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|August 20 - 26, 2009
Works of love
Ana Maria Hernando finds inspiration in Andean women
by Barbara Byrnes-Lenarcic
Nineteen stiff cranberry, yellow, peach, green and vanilla petticoats placed upside down float on a river of fragile blue, green and white resin platters embedded with embroidered flowers. Lacy flower forms and bright tassels soften the center of each pod. Ana Maria Hernando’s installation in the east gallery at the Boulder Museum of Contemporary Art takes viewers on a journey into the lives of women who live apart, yet are connected through selfless acts.
“For centuries, women have performed quiet, silent works of love that nourish and take care of others. This work is an homage to that, “ said Hernando, during an interview in her North Boulder studio.
Hernando’s installation is part of Pure Pleasure, BMoCA’s summer exhibition featuring mixed-media works by eight artists from the Boulder/Denver area and one artist from Springfield, Mo., through Sept. 6.
In “La Montaña Trae Barcas de Azucenas” (“The Mountain Brings Us Boats Full of Lilies”), Hernando blends petticoats crocheted by women living 12,000 feet above sea level in the Andes of Peru with flowers embroidered by cloistered Carmelite nuns at the Monastery of Santa Teresa of Jesus in Buenos Aires with delicate pieces created by Paraguayan women who work in Argentina.
In her studio, Hernando turns the petticoats into pods. She dips the undergarments in resin and wraps them around exercise balls.
Hernando pours resin over the nuns’ embroidered flowers to create the platters. The tinge of color in certain plates is produced by adding blue or green liquid to the resin before it is poured.
A poet, painter, printmaker and installation artist born in Buenos Aires, Hernando’s 1000-square-foot studio is located behind a nursery and auto-repair shops. The right wall features a large flower sketch. The left wall is decorated with flower paintings on squares. A work in progress contains a flower drawn on yellow cloth. For Hernando, a blooming flower is a transparent act of beauty that inspires her to seek out other quiet creators of loveliness.
In 2001, Hernando started supplying the Carmelite nuns with fabric and designs for embroidered flowers. Communication with the sisters was via voice through an opaque wooden window. The Carmelite nuns pray daily for a better planet and embroider to support themselves.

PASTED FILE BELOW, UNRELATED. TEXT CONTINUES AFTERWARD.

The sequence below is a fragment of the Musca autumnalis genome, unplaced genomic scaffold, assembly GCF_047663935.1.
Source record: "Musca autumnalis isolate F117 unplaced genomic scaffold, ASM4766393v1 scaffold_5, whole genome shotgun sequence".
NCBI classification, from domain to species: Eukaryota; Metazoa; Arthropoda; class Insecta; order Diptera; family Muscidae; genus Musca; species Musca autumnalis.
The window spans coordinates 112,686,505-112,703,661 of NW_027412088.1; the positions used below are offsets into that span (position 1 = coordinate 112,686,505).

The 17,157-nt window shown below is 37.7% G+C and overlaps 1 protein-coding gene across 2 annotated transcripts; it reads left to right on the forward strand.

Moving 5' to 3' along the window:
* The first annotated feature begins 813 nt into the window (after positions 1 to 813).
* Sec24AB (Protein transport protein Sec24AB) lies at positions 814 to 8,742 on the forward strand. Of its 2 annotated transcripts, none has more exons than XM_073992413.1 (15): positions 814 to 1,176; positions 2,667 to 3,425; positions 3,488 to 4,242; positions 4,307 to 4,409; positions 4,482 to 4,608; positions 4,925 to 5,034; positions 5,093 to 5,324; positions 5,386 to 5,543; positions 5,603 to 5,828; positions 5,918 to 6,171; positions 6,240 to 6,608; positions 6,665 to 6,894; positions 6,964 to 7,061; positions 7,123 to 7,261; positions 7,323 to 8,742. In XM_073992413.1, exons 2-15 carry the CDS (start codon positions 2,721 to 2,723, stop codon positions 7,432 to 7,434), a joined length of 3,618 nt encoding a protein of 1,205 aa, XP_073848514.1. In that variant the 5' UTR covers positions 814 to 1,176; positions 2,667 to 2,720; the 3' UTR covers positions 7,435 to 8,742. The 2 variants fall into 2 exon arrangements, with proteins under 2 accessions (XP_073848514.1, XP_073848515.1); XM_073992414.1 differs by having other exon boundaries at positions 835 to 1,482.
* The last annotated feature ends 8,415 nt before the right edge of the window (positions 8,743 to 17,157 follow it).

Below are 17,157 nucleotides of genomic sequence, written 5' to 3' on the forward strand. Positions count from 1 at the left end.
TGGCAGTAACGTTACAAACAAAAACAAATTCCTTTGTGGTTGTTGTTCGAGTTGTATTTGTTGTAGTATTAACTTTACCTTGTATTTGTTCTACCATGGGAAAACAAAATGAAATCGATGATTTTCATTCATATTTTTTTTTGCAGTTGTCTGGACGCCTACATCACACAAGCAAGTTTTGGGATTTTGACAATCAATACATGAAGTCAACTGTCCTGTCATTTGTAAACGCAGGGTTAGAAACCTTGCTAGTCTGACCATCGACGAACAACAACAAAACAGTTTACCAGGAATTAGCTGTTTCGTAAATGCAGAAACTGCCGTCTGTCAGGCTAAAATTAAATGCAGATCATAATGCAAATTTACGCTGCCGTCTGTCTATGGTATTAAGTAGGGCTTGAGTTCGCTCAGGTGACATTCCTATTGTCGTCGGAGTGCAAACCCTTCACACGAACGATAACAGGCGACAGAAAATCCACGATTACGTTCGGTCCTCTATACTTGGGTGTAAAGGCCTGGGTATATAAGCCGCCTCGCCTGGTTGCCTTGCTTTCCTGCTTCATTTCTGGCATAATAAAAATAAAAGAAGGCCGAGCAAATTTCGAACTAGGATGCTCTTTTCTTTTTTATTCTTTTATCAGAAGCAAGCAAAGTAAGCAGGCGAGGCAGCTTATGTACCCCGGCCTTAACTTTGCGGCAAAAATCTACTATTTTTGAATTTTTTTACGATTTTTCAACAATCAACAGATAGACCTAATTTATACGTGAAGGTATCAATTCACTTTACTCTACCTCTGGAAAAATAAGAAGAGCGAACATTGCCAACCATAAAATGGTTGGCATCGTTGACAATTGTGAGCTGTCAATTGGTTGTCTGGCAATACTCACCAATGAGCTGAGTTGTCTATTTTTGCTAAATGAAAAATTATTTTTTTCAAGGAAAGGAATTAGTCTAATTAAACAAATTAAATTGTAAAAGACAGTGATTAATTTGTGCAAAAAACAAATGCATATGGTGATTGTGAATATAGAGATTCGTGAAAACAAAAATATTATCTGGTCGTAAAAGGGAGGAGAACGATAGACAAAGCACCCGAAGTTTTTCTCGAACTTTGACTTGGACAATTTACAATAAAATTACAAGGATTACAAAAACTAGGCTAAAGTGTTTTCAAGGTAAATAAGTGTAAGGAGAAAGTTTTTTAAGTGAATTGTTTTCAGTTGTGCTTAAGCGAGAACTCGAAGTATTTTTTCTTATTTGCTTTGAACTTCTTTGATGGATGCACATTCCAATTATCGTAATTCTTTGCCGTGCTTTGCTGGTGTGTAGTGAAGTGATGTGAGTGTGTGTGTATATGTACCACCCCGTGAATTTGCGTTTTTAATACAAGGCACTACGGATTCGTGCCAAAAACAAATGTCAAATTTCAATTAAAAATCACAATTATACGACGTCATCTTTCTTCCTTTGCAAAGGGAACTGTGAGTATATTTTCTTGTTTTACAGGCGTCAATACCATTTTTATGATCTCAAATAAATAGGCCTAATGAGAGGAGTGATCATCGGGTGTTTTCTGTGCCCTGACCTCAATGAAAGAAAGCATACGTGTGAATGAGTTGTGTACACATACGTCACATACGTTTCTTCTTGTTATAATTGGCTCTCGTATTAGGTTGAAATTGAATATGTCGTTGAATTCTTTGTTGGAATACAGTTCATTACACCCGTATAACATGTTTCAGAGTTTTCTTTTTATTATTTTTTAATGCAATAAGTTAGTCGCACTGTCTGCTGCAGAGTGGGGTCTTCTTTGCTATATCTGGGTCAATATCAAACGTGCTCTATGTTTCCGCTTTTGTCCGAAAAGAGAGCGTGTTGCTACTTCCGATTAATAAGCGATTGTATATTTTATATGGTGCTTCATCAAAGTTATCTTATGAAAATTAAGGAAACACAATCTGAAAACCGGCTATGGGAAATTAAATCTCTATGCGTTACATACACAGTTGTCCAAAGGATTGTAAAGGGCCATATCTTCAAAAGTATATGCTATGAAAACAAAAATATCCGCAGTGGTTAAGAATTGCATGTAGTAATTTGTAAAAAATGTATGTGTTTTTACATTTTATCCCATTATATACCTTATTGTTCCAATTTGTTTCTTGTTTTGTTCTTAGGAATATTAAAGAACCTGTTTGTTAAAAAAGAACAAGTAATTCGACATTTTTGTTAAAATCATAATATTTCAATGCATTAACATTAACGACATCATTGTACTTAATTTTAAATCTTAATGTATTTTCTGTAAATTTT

“The whole world is present in the monastery through prayer, but the nuns are enclosed,” Hernando said.
The artist’s connection to the women living in the Andes has a spiritual root, as well. In 2005, Hernando was invited to be a Spanish translator for a Shaman, who was leading a retreat to Mollamarca, Peru, where the women live.
“At first, I was a little bit scared, wondering, ‘What will this be for me? Am I sure I want to do this? Will I feel out of place?’” Hernando said.
Hernando’s fears dissolved as she felt the community’s devotion to the land, the mountains, sky and animals, and saw the people’s strong resolve in the harsh environment. When Hernando watched the women weave ponchos, she saw their work as a prayer. The artist knew she wanted to work with the weavers and spread their story, but she was not sure how.
“In the Quechuan language, the word for the art of weaving and telling stories is the same,” Hernando said.
Touched by the Andean women, Hernando continued to accompany the Shaman as a translator to the village twice a year.
In 2006, while Hernando watched the women dance, she noticed material popping out from under the dancers’ skirts. The edging
was part of a colorful, petticoat crocheted from acrylic wool. Hernando bought six petticoats for a project in Albuquerque. During a 2008 trip, Hernando visualized a mountain of petticoats to honor the women’s strength. She purchased 120 undergarments from every woman in the village.
“When I collaborate with people, I always want them to feel like they are such winners,” Hernando said.
A week later, the Museum of Contemporary Art in Denver commissioned Hernando to create a tower of petticoats for MCA’s Project Gallery. Then Joan Markowitz, co-executive director and senior curator at BMoCA, invited Hernando to participate in Pure Pleasure.
“You put a wish into the wind, then it comes,” said Hernando. “I have much faith and trust that if the work is to come forward there will be a space.”
Over the years, Hernando’s relationship with the Andean women has developed into more than an artistic collaboration. She listens to the women’s concerns. She is a godmother to some of the women’s children. She sees beauty in how the women walk.
“They move in groups with the children, their own and others,” Hernando said. “The women are mountains for me.”
On the Bill:
Pure Pleasure is on view through Sept. 6 at the Boulder Museum of Contemporary Art, 1750 13th St., Boulder, 303-443-2122, www.bmoca.org.
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